El boom has gone el bust. The Latin American literary movement that dawned in the 1960s with writers like Mario Vargas Llosa (YO-sah) and Gabriel Garcia Marquez has, in the last decade, been challenged by a new generation of writers whose first person fiction eschews the folklore in favor of something grittier.
Gone are the levitating beauties, the flurries of butterflies, and the rainstorms that lasted for four years, eleven months, and two days. In their place: true life renderings of all the complexities and contradictions of modern Latin America. If magical realism launched its authors, it also transformed the Western Hemisphere into a sleepy hothouse of siestas and the supernatural. Now, this new crop of writers says, it’s time to reclaim the popular imagination, for reality’s sake.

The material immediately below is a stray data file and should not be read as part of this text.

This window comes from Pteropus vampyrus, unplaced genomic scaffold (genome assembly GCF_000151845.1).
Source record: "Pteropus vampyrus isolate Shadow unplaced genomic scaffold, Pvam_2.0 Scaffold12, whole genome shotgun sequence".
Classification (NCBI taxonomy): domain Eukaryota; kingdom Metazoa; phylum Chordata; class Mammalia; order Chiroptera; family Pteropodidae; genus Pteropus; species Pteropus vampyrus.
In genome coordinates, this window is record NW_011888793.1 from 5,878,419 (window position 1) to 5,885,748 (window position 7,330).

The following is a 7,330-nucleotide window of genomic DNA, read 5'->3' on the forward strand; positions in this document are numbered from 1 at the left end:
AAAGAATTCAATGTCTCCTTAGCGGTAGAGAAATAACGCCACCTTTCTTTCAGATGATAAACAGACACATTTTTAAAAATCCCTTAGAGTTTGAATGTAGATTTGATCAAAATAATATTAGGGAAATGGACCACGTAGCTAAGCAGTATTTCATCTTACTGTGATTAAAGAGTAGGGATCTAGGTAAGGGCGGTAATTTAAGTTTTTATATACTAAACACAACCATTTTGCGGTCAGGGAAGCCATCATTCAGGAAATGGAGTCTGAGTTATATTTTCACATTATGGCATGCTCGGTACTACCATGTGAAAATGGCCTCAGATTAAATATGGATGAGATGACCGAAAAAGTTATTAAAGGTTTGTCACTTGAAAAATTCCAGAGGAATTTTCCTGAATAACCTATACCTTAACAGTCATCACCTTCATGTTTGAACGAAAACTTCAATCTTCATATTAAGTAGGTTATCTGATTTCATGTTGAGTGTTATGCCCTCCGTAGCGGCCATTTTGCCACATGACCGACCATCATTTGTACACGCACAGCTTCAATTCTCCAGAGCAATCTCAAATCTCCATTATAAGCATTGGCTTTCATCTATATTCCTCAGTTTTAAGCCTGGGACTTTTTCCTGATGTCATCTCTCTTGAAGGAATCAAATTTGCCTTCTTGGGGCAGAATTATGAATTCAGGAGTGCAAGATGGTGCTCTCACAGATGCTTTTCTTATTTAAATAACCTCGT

Edmundo Paz Soldan, author, “The Matter of Desire” and assistant professor of literature at Cornell University.